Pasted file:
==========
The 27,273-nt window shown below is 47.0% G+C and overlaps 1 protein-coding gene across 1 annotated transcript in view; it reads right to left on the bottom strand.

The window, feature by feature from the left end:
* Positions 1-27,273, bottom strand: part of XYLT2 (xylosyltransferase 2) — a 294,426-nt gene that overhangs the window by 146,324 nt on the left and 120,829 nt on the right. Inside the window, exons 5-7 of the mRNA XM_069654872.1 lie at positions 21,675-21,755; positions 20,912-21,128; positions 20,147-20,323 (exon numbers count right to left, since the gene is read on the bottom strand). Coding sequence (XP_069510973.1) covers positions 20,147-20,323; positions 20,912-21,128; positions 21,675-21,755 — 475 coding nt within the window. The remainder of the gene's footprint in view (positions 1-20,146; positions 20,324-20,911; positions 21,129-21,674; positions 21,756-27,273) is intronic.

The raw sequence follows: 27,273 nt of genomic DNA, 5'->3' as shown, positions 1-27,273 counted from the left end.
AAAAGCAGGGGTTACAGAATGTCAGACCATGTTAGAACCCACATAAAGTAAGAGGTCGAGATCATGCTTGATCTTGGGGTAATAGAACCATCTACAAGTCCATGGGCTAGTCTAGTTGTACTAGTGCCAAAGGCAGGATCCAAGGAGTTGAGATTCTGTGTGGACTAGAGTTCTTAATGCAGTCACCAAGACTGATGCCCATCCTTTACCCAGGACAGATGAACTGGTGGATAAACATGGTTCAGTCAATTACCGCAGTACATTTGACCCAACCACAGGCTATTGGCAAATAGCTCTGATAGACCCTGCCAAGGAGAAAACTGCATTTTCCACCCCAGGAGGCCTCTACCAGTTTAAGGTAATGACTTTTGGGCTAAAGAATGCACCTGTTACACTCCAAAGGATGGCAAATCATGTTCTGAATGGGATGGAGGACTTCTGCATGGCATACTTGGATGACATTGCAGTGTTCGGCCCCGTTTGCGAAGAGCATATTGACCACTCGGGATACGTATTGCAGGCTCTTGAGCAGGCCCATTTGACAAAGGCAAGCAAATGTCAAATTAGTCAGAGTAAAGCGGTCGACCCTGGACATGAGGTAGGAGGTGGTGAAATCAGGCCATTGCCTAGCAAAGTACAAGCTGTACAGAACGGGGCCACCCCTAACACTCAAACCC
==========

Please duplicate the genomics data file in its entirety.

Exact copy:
The 27,273-nt window shown below is 47.0% G+C and overlaps 1 protein-coding gene across 1 annotated transcript in view; it reads right to left on the bottom strand.

The window, feature by feature from the left end:
* Positions 1-27,273, bottom strand: part of XYLT2 (xylosyltransferase 2) — a 294,426-nt gene that overhangs the window by 146,324 nt on the left and 120,829 nt on the right. Inside the window, exons 5-7 of the mRNA XM_069654872.1 lie at positions 21,675-21,755; positions 20,912-21,128; positions 20,147-20,323 (exon numbers count right to left, since the gene is read on the bottom strand). Coding sequence (XP_069510973.1) covers positions 20,147-20,323; positions 20,912-21,128; positions 21,675-21,755 — 475 coding nt within the window. The remainder of the gene's footprint in view (positions 1-20,146; positions 20,324-20,911; positions 21,129-21,674; positions 21,756-27,273) is intronic.

The raw sequence follows: 27,273 nt of genomic DNA, 5'->3' as shown, positions 1-27,273 counted from the left end.
AAAAGCAGGGGTTACAGAATGTCAGACCATGTTAGAACCCACATAAAGTAAGAGGTCGAGATCATGCTTGATCTTGGGGTAATAGAACCATCTACAAGTCCATGGGCTAGTCTAGTTGTACTAGTGCCAAAGGCAGGATCCAAGGAGTTGAGATTCTGTGTGGACTAGAGTTCTTAATGCAGTCACCAAGACTGATGCCCATCCTTTACCCAGGACAGATGAACTGGTGGATAAACATGGTTCAGTCAATTACCGCAGTACATTTGACCCAACCACAGGCTATTGGCAAATAGCTCTGATAGACCCTGCCAAGGAGAAAACTGCATTTTCCACCCCAGGAGGCCTCTACCAGTTTAAGGTAATGACTTTTGGGCTAAAGAATGCACCTGTTACACTCCAAAGGATGGCAAATCATGTTCTGAATGGGATGGAGGACTTCTGCATGGCATACTTGGATGACATTGCAGTGTTCGGCCCCGTTTGCGAAGAGCATATTGACCACTCGGGATACGTATTGCAGGCTCTTGAGCAGGCCCATTTGACAAAGGCAAGCAAATGTCAAATTAGTCAGAGTAAAGCGGTCGACCCTGGACATGAGGTAGGAGGTGGTGAAATCAGGCCATTGCCTAGCAAAGTACAAGCTGTACAGAACGGGGCCACCCCTAACACTCAAACCC